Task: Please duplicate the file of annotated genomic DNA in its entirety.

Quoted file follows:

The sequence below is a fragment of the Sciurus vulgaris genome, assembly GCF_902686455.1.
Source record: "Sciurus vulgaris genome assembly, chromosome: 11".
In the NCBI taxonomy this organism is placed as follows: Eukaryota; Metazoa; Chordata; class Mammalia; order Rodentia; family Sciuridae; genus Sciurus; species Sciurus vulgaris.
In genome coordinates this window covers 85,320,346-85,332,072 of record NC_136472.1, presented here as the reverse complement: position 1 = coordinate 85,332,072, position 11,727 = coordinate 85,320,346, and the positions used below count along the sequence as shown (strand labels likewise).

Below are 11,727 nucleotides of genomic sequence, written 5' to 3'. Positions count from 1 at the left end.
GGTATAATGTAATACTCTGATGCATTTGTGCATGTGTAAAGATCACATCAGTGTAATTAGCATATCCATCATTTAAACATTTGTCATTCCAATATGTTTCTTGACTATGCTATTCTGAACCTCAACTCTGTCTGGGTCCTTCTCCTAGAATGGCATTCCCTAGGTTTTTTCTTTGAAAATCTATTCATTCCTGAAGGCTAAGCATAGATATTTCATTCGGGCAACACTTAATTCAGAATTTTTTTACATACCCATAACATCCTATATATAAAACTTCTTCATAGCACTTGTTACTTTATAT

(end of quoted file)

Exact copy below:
The sequence below is a fragment of the Sciurus vulgaris genome, assembly GCF_902686455.1.
Source record: "Sciurus vulgaris genome assembly, chromosome: 11".
In the NCBI taxonomy this organism is placed as follows: Eukaryota; Metazoa; Chordata; class Mammalia; order Rodentia; family Sciuridae; genus Sciurus; species Sciurus vulgaris.
In genome coordinates this window covers 85,320,346-85,332,072 of record NC_136472.1, presented here as the reverse complement: position 1 = coordinate 85,332,072, position 11,727 = coordinate 85,320,346, and the positions used below count along the sequence as shown (strand labels likewise).

Below are 11,727 nucleotides of genomic sequence, written 5' to 3'. Positions count from 1 at the left end.
GGTATAATGTAATACTCTGATGCATTTGTGCATGTGTAAAGATCACATCAGTGTAATTAGCATATCCATCATTTAAACATTTGTCATTCCAATATGTTTCTTGACTATGCTATTCTGAACCTCAACTCTGTCTGGGTCCTTCTCCTAGAATGGCATTCCCTAGGTTTTTTCTTTGAAAATCTATTCATTCCTGAAGGCTAAGCATAGATATTTCATTCGGGCAACACTTAATTCAGAATTTTTTTACATACCCATAACATCCTATATATAAAACTTCTTCATAGCACTTGTTACTTTATAT